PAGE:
Senator James Lankford Addresses Chapel Service

April 8, 2015

For chapel messages, follow this link

"We do not realize how unique we really are as an American culture," Lankford said. "The freedoms that we have of faith; the freedoms that we have to speak. We don't realize what we have."

"America began around faith and was engaged with a people that had a solid belief," he said. "For people who really want to impact culture, for those who really want to make a difference, the question is, how do you do that?"

Lankford spoke about Jesus's disciples and the simple statement, "Come, follow me." He related that to the lives of modern Christians. "If your life is going to count, you have to begin with this simple belief as a Christian: that my responsibility is not to know the next occupation, but my responsibility is to know who I'm going to follow today."

Lankford examined 1 Peter 2:11 and the ensuing verses, detailing how to stand out in culture and live a godly life among an ungodly culture. He challenged all Christians to live their lives in a way that leaves open the opportunity for ministry.

"For each of us, we make a decision," he said. "Will our lives be consumed with 1 Peter 2:11? Is my task to live such a good life that I can set the example, so that people will come to know Christ?"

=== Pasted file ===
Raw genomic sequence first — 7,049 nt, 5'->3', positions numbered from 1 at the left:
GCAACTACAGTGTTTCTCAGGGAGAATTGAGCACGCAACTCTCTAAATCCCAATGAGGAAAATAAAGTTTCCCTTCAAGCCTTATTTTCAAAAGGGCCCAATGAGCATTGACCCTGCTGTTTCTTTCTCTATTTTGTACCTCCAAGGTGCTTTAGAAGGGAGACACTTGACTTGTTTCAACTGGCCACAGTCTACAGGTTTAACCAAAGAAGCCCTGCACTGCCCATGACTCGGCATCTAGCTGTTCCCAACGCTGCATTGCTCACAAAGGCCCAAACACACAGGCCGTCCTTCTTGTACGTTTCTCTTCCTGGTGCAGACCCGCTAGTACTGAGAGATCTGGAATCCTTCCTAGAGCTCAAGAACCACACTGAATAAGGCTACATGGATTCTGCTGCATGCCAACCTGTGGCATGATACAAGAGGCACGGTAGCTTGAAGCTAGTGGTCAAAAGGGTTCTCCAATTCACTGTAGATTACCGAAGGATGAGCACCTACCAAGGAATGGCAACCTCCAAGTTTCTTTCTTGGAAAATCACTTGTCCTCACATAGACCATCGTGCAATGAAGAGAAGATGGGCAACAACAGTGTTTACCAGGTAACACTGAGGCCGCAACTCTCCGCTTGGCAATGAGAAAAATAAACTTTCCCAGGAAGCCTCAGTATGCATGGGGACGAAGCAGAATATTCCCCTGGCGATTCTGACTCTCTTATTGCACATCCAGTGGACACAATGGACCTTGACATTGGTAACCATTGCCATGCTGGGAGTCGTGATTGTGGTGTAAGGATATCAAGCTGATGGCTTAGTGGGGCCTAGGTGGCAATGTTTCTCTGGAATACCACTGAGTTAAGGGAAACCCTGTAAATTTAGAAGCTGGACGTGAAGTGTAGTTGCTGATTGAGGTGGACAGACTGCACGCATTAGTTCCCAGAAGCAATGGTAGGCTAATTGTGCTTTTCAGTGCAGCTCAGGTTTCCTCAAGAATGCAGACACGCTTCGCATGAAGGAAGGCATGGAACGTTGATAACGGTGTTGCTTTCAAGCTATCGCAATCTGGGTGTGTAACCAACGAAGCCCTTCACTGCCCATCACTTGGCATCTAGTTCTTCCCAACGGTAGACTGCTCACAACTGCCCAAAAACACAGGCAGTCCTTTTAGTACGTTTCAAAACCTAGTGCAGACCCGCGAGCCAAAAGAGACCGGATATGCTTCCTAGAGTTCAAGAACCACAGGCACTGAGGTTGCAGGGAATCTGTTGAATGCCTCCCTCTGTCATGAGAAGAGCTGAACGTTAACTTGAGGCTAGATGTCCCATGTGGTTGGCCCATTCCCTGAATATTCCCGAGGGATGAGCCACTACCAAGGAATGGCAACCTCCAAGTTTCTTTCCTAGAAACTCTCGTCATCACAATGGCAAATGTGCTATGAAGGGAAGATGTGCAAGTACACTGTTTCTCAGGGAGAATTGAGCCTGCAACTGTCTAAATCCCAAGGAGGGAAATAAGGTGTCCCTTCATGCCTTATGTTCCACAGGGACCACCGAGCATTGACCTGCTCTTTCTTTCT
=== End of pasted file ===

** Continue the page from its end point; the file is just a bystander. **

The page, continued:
"Can we as Christians honor authority, even when we disagree, in a way that still leaves the opportunity open for ministry? I believe not only that we can, I believe that we must," he said. "If we're going to make a difference, one of the ways we're going to do that is to set the example for how we handle authority. When we do that, I assure you, we stand out as people that live life differently."

"In every place where you lead, you will also be a person under authority, and how you handle authority at that moment will give you the opportunity for ministry, or you'll lose it."

"This is a moment where we need Christian voices in every aspect of our culture, to speak with clarity but to not speak with arrogance, and to speak in such a way that leaves open the opportunity for ministry," he said. "Whatever field, whatever place, whatever continent God lands you on, I pray that when you get there, you fulfill what God has called you to do from first Peter chapter two. Live such good lives there, that though they accuse you of doing wrong, they may actually see your good deeds and glorify God on the day that He visits us. You have a mission. I pray that you will fulfill it God's way."

Prior to his time in Congress, Lankford served as director of the Falls Creek Youth Camp and director of student ministry at the Baptist General Convention of Oklahoma from 1995 to 2009. Falls Creek is the largest youth camp in the United States, with more than 51,000 students and adults attending each summer. He left that position upon being elected to the U.S. House of Representatives. After serving four years in the house, he was elected to the U.S. Senate Nov. 4, 2014, to finish the remaining two years of retiring Senator Tom Coburn's term.

Hyde Park Day was instituted at the university in 1958 after Dr. John W. Raley, then OBU president, visited Hyde Park in London, England. At "Speakers' Corner" in Hyde Park, anyone may set up a soap box and lecture on any topic. Spectators then are allowed to question the speaker. When the event started at OBU, based on the idea of free oratory, SGA candidates would gather in the Quadrangle on campus, set up "political booths" and vie for students' votes.